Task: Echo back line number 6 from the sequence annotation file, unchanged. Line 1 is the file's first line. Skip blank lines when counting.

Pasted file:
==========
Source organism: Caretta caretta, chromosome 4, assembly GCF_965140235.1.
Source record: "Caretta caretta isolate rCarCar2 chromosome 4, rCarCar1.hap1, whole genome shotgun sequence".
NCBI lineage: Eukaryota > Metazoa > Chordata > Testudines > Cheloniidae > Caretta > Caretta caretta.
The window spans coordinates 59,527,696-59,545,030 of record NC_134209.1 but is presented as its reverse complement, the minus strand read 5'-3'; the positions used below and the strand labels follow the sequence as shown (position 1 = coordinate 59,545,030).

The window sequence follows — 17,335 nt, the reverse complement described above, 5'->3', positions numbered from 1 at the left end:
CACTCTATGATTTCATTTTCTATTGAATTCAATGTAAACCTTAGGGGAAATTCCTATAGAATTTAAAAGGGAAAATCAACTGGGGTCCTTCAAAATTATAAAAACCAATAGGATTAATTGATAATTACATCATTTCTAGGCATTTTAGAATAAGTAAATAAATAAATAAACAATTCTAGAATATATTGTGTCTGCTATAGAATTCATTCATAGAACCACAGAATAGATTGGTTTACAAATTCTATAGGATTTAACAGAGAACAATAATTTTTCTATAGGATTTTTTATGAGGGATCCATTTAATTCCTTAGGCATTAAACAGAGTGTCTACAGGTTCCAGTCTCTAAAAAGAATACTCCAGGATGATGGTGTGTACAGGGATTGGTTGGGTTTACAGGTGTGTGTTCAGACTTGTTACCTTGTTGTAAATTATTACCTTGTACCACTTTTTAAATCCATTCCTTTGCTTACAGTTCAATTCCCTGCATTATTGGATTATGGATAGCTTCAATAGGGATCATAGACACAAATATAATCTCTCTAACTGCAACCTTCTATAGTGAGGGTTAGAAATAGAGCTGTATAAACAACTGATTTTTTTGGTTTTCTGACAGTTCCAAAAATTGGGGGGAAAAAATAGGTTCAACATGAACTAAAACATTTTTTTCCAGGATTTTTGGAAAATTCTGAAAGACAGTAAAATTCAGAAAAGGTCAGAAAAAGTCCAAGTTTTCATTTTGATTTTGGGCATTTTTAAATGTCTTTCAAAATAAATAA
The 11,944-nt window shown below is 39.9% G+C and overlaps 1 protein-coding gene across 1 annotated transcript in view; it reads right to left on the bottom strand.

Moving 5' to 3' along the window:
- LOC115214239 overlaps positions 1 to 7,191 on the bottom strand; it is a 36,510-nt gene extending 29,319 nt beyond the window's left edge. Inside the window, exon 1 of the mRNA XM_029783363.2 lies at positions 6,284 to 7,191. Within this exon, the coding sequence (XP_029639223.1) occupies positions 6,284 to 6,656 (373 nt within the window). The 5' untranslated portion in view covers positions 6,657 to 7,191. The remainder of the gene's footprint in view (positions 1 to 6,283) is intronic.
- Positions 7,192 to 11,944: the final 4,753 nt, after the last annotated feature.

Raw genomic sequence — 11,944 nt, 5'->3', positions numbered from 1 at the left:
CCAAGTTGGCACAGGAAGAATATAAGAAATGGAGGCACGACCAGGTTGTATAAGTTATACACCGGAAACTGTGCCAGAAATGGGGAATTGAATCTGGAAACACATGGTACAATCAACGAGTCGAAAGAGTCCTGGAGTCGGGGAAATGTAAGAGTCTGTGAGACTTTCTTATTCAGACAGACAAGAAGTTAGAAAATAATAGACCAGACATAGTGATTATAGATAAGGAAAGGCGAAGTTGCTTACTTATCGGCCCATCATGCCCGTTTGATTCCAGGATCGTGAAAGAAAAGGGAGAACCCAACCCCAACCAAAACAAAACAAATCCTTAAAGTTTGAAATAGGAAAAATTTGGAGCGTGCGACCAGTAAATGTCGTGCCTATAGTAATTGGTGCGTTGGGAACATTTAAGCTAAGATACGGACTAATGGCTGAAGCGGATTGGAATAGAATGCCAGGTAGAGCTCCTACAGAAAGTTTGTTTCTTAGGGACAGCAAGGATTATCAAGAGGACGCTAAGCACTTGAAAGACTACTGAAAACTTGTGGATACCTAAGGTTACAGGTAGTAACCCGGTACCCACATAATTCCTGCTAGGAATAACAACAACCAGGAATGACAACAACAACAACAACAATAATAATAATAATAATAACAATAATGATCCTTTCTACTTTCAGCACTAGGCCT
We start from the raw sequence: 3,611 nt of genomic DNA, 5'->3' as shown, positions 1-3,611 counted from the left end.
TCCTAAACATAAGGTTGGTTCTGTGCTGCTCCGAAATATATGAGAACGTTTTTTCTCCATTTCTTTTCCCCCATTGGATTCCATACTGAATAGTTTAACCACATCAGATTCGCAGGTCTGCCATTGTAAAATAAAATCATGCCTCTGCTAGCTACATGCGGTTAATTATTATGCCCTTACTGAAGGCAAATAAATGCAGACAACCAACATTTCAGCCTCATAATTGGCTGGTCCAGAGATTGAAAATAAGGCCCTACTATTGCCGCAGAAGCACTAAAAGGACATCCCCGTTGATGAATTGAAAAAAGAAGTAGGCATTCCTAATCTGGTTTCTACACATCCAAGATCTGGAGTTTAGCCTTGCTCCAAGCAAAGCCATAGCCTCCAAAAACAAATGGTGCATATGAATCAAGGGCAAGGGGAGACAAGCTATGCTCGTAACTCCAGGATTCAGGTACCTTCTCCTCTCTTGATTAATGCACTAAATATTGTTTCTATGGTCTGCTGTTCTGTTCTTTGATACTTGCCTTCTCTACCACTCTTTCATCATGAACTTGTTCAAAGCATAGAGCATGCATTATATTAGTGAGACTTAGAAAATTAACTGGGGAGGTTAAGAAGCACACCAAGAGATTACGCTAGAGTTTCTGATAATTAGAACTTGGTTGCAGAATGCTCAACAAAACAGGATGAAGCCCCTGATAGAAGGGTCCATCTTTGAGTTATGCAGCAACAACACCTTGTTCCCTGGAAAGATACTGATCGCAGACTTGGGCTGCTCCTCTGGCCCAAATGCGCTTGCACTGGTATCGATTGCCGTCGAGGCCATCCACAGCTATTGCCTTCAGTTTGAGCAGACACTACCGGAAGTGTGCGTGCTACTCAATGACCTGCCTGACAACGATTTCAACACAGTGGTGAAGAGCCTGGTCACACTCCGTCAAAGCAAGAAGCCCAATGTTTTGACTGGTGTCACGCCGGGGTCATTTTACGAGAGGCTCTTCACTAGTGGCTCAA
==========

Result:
CACTCTATGATTTCATTTTCTATTGAATTCAATGTAAACCTTAGGGGAAATTCCTATAGAATTTAAAAGGGAAAATCAACTGGGGTCCTTCAAAATTATAAAAACCAATAGGATTAATTGATAATTACATCATTTCTAGGCATTTTAGAATAAGTAAATAAATAAATAAACAATTCTAGAATATATTGTGTCTGCTATAGAATTCATTCATAGAACCACAGAATAGATTGGTTTACAAATTCTATAGGATTTAACAGAGAACAATAATTTTTCTATAGGATTTTTTATGAGGGATCCATTTAATTCCTTAGGCATTAAACAGAGTGTCTACAGGTTCCAGTCTCTAAAAAGAATACTCCAGGATGATGGTGTGTACAGGGATTGGTTGGGTTTACAGGTGTGTGTTCAGACTTGTTACCTTGTTGTAAATTATTACCTTGTACCACTTTTTAAATCCATTCCTTTGCTTACAGTTCAATTCCCTGCATTATTGGATTATGGATAGCTTCAATAGGGATCATAGACACAAATATAATCTCTCTAACTGCAACCTTCTATAGTGAGGGTTAGAAATAGAGCTGTATAAACAACTGATTTTTTTGGTTTTCTGACAGTTCCAAAAATTGGGGGGAAAAAATAGGTTCAACATGAACTAAAACATTTTTTTCCAGGATTTTTGGAAAATTCTGAAAGACAGTAAAATTCAGAAAAGGTCAGAAAAAGTCCAAGTTTTCATTTTGATTTTGGGCATTTTTAAATGTCTTTCAAAATAAATAA